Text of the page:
The drama between Time Warner Cable (NYSE:TWC) and CBS Corp. (NYSE:CBS) continues, with seemingly no end in sight. Time Warner announced Friday that it would be giving out free antennas so that its customers experiencing a blackout of CBS programming could pick up America’s most popular network the old-fashioned way.
In an announcement on its website, the cable provider said it would be giving away antennas at its retail locations in Dallas-Fort Worth, Los Angeles-Desert Cities, New York City, Milwaukee, and Green Bay. The company is also working with Best Buy (NYSE:BBY) to offer $20 coupons toward the purchase of an antenna from the electronics retailer.
This isn’t the first time the breakdown in negotiations between the companies has lead to some underhanded tactics. CBS has aired ads in the affected markets of New York, Dallas, and Los Angeles, warning Time Warner customers that they could lose access to CBS programming if they don’t switch to a different pay-TV provider. Time Warner has advised its customers to turn to controversial startup Aereo — and now the free antennas it’s handing out — to get the programming despite the blackout.
The blackout of CBS for Time Warner customers has lasted almost three weeks, and the companies seem no closer to an agreement than they did then. CBS is notorious for demanding high retransmission fees because of its status as the No. 1 network in the country, and Time Warner is notorious for refusing to pay more than it wants for programming. This time, the cable company has a high-powered lawyer on its side.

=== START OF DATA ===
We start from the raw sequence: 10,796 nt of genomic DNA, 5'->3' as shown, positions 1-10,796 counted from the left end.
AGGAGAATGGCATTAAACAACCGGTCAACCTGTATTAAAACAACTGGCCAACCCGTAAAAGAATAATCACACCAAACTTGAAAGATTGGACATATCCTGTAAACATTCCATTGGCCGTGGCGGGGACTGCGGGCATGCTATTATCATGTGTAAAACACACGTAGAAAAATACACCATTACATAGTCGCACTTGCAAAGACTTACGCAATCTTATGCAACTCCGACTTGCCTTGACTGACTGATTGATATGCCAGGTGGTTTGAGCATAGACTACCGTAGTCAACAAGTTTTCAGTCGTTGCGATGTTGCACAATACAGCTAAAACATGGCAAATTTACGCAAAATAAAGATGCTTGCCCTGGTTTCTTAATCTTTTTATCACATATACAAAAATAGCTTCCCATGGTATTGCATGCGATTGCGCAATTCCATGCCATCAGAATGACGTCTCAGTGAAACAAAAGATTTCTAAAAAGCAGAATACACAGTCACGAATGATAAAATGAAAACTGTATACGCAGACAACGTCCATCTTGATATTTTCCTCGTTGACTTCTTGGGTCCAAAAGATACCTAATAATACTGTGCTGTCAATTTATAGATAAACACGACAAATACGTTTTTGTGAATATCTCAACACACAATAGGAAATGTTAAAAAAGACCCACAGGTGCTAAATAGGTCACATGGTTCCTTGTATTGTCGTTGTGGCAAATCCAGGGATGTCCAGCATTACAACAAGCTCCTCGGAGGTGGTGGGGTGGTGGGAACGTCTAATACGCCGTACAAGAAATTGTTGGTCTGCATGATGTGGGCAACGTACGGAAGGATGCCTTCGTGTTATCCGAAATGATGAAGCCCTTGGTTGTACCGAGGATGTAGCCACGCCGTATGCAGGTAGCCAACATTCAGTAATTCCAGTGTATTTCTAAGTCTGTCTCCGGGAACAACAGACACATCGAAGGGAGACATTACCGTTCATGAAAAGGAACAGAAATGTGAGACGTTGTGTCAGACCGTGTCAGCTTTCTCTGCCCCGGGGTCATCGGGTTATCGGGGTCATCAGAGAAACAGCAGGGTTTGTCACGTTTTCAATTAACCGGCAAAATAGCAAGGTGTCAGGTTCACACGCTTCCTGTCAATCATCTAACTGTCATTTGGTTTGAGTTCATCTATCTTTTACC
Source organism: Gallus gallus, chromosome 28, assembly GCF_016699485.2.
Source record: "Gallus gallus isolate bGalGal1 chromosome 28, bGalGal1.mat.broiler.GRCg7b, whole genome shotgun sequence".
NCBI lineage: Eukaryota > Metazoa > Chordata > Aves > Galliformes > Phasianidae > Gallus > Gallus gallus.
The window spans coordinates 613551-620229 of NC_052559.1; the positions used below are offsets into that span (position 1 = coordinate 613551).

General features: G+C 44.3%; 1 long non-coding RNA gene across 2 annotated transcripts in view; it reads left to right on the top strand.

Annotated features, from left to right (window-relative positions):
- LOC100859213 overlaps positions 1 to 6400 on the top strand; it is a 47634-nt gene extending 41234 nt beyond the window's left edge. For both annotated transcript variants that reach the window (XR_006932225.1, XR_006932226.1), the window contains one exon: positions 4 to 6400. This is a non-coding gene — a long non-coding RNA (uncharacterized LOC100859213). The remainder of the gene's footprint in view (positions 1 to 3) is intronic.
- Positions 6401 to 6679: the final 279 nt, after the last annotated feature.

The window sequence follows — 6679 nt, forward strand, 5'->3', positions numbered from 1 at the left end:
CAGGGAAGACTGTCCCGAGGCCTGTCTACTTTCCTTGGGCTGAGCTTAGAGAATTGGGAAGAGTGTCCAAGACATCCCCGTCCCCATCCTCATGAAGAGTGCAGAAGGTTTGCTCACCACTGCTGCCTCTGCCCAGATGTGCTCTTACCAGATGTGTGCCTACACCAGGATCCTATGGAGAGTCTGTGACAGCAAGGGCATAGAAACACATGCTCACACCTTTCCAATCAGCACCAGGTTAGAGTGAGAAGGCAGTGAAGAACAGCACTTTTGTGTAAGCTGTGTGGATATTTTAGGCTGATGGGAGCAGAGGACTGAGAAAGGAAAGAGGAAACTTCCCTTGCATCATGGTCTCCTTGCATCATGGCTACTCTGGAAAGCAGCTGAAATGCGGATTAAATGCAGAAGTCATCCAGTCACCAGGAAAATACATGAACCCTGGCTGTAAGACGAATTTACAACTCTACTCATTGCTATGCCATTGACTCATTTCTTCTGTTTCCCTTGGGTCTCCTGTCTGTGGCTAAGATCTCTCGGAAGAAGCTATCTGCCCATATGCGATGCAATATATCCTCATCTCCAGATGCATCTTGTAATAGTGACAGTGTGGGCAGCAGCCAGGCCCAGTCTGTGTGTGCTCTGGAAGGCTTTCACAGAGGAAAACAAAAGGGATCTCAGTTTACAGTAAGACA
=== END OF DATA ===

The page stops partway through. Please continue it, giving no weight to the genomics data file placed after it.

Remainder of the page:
In a Wall Street Journal profile of Time Warner lawyer Melinda Witmer titled “Meet the Lawyer Who Strikes Fear in the U.S. Cable Industry,” Witmer said she would be willing to negotiate the fees live on CBS, and that she may leave whatever agreement the companies eventually reach “on a park bench” — a breach of confidentiality she thinks would bring to light the supposed lies CBS chief Leslie Moonves has been giving the press.
On Thursday, CBS announced it had reached a deal with Verizon Communications (NYSE:VZ) for Verizon to carry the network on its FiOS pay-TV service. Moonves said that the deal accepted by Verizon was the same as that offered to Time Warner. “I cannot describe to you the frustration I feel at the way these negotiations have gone … Time Warner Cable is demanding different terms than any other company in the business,” Mooves said in a company statement.
Frustrated Time Warner customers have turned to the Federal Communications Commission in hopes that the government agency will step in to mediate discussions between the companies. Lawmakers have been reluctant to intervene in the negotiations, as broadcasters and cable providers are both powerful influencers around election time. The American Television Alliance said the FCC has “sat on the sidelines for too long” almost two weeks ago, and it remains to be seen if the FCC will do anything at all.
For now, though, it doesn’t seem like the companies are close to reaching any sort of agreement, but both will be adversely affected by the argument. CBS could see its ratings drop because people don’t have access to the channel and Time Warner customers could get fed up enough to switch to FioS or a different pay-TV provider.
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